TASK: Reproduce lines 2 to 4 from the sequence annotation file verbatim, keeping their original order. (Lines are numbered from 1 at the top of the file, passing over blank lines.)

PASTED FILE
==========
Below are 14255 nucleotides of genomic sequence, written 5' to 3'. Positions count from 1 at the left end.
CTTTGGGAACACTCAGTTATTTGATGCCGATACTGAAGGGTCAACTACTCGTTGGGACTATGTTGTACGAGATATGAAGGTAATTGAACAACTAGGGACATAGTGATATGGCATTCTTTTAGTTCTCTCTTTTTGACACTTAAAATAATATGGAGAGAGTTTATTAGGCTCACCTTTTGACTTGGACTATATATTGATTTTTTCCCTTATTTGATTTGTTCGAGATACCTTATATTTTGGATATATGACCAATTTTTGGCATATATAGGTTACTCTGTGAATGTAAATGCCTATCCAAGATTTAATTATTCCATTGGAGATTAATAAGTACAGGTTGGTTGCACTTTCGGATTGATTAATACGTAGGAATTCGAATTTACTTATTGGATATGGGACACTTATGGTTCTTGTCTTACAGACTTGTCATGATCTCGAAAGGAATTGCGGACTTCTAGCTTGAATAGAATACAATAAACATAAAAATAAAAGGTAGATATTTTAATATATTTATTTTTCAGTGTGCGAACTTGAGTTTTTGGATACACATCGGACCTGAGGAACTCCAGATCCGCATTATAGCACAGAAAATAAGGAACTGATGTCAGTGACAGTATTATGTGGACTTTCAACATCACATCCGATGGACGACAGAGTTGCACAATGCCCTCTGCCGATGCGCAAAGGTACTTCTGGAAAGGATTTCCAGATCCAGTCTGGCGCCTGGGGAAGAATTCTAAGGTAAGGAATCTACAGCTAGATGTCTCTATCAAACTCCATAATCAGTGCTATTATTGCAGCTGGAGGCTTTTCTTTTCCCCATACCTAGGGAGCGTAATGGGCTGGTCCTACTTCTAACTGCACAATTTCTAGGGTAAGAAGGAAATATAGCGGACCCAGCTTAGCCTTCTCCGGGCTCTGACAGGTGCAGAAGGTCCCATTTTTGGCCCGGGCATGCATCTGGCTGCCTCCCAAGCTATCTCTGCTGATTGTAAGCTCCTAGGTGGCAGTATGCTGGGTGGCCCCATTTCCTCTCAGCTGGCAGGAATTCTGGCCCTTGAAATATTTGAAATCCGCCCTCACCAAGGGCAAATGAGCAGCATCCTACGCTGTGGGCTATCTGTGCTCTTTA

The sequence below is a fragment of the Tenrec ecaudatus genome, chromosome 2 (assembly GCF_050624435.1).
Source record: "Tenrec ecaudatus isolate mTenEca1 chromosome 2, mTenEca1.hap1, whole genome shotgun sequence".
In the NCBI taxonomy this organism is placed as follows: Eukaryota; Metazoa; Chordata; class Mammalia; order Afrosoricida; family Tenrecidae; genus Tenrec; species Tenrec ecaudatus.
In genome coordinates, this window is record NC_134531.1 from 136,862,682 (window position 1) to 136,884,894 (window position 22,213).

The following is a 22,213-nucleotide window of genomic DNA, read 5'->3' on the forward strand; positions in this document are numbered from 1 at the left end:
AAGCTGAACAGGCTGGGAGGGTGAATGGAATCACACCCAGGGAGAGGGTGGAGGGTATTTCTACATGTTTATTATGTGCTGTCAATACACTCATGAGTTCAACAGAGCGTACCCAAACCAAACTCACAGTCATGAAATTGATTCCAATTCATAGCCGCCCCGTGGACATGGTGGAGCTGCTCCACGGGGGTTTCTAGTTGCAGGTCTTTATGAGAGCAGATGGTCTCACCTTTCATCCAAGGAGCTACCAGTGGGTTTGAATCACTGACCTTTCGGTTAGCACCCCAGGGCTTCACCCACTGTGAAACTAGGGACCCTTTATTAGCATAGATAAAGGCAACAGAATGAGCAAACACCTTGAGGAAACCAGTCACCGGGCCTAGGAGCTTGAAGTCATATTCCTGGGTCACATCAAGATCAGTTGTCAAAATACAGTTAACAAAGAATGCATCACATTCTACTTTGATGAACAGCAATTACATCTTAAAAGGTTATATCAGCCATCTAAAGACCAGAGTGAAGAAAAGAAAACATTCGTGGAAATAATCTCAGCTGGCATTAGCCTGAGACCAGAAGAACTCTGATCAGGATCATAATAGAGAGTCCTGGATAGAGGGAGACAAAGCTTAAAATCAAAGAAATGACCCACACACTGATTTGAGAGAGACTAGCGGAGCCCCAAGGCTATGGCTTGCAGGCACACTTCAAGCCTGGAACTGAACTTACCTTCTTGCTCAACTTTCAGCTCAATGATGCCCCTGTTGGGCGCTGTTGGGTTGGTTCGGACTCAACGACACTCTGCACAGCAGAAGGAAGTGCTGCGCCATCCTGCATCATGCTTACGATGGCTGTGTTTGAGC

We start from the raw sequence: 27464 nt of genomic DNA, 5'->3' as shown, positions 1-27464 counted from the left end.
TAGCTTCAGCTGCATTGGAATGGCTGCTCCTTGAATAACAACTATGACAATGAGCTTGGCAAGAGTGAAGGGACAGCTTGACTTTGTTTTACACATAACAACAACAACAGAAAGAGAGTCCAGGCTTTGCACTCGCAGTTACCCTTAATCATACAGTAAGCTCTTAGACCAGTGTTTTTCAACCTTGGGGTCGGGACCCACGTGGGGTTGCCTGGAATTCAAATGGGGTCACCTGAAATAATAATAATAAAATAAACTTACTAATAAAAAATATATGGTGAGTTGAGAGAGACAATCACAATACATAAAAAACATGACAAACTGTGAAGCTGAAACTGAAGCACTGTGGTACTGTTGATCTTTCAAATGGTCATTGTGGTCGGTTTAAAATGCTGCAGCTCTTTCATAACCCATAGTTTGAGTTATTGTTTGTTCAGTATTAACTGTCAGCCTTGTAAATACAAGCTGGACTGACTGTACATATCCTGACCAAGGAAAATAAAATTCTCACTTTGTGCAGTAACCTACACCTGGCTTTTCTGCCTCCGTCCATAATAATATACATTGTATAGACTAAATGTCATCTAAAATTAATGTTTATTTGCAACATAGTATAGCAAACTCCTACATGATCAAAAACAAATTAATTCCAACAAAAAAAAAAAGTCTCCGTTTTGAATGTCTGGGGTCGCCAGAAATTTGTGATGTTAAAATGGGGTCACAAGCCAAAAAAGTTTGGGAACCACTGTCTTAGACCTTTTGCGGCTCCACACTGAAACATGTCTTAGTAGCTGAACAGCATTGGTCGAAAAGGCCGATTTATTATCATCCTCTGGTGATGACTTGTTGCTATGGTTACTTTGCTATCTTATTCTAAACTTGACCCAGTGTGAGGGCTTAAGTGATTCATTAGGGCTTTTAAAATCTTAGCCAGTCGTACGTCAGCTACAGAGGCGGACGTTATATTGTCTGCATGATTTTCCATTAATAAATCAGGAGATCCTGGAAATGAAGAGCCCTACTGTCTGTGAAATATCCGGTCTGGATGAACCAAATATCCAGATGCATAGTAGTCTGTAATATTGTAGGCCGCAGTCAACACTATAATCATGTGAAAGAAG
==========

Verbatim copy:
CTTTGGGAACACTCAGTTATTTGATGCCGATACTGAAGGGTCAACTACTCGTTGGGACTATGTTGTACGAGATATGAAGGTAATTGAACAACTAGGGACATAGTGATATGGCATTCTTTTAGTTCTCTCTTTTTGACACTTAAAATAATATGGAGAGAGTTTATTAGGCTCACCTTTTGACTTGGACTATATATTGATTTTTTCCCTTATTTGATTTGTTCGAGATACCTTATATTTTGGATATATGACCAATTTTTGGCATATATAGGTTACTCTGTGAATGTAAATGCCTATCCAAGATTTAATTATTCCATTGGAGATTAATAAGTACAGGTTGGTTGCACTTTCGGATTGATTAATACGTAGGAATTCGAATTTACTTATTGGATATGGGACACTTATGGTTCTTGTCTTACAGACTTGTCATGATCTCGAAAGGAATTGCGGACTTCTAGCTTGAATAGAATACAATAAACATAAAAATAAAAGGTAGATATTTTAATATATTTATTTTTCAGTGTGCGAACTTGAGTTTTTGGATACACATCGGACCTGAGGAACTCCAGATCCGCATTATAGCACAGAAAATAAGGAACTGATGTCAGTGACAGTATTATGTGGACTTTCAACATCACATCCGATGGACGACAGAGTTGCACAATGCCCTCTGCCGATGCGCAAAGGTACTTCTGGAAAGGATTTCCAGATCCAGTCTGGCGCCTGGGGAAGAATTCTAAGGTAAGGAATCTACAGCTAGATGTCTCTATCAAACTCCATAATCAGTGCTATTATTGCAGCTGGAGGCTTTTCTTTTCCCCATACCTAGGGAGCGTAATGGGCTGGTCCTACTTCTAACTGCACAATTTCTAGGGTAAGAAGGAAATATAGCGGACCCAGCTTAGCCTTCTCCGGGCTCTGACAGGTGCAGAAGGTCCCATTTTTGGCCCGGGCATGCATCTGGCTGCCTCCCAAGCTATCTCTGCTGATTGTAAGCTCCTAGGTGGCAGTATGCTGGGTGGCCCCATTTCCTCTCAGCTGGCAGGAATTCTGGCCCTTGAAATATTTGAAATCCGCCCTCACCAAGGGCAAATGAGCAGCATCCTACGCTGTGGGCTATCTGTGCTCTTTA

The sequence below is a fragment of the Tenrec ecaudatus genome, chromosome 2 (assembly GCF_050624435.1).
Source record: "Tenrec ecaudatus isolate mTenEca1 chromosome 2, mTenEca1.hap1, whole genome shotgun sequence".